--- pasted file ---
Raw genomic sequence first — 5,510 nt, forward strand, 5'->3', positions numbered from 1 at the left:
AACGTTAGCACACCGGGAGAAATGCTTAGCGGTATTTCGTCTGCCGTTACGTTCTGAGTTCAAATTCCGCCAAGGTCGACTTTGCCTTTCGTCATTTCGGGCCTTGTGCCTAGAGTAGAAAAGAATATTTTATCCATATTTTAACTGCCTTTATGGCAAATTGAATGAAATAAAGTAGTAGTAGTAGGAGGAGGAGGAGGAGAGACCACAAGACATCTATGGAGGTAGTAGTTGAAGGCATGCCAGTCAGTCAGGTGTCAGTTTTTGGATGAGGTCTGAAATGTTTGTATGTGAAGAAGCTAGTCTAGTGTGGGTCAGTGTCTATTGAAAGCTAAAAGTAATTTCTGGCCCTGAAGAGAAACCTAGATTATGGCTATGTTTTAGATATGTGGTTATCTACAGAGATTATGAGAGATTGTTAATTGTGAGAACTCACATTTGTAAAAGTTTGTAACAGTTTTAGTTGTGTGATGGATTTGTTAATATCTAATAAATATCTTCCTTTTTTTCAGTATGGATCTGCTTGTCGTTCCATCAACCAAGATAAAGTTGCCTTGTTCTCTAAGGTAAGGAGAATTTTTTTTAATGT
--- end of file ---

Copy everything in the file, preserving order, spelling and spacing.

Raw genomic sequence first — 5,510 nt, forward strand, 5'->3', positions numbered from 1 at the left:
AACGTTAGCACACCGGGAGAAATGCTTAGCGGTATTTCGTCTGCCGTTACGTTCTGAGTTCAAATTCCGCCAAGGTCGACTTTGCCTTTCGTCATTTCGGGCCTTGTGCCTAGAGTAGAAAAGAATATTTTATCCATATTTTAACTGCCTTTATGGCAAATTGAATGAAATAAAGTAGTAGTAGTAGGAGGAGGAGGAGGAGAGACCACAAGACATCTATGGAGGTAGTAGTTGAAGGCATGCCAGTCAGTCAGGTGTCAGTTTTTGGATGAGGTCTGAAATGTTTGTATGTGAAGAAGCTAGTCTAGTGTGGGTCAGTGTCTATTGAAAGCTAAAAGTAATTTCTGGCCCTGAAGAGAAACCTAGATTATGGCTATGTTTTAGATATGTGGTTATCTACAGAGATTATGAGAGATTGTTAATTGTGAGAACTCACATTTGTAAAAGTTTGTAACAGTTTTAGTTGTGTGATGGATTTGTTAATATCTAATAAATATCTTCCTTTTTTTCAGTATGGATCTGCTTGTCGTTCCATCAACCAAGATAAAGTTGCCTTGTTCTCTAAGGTAAGGAGAATTTTTTTTAATGT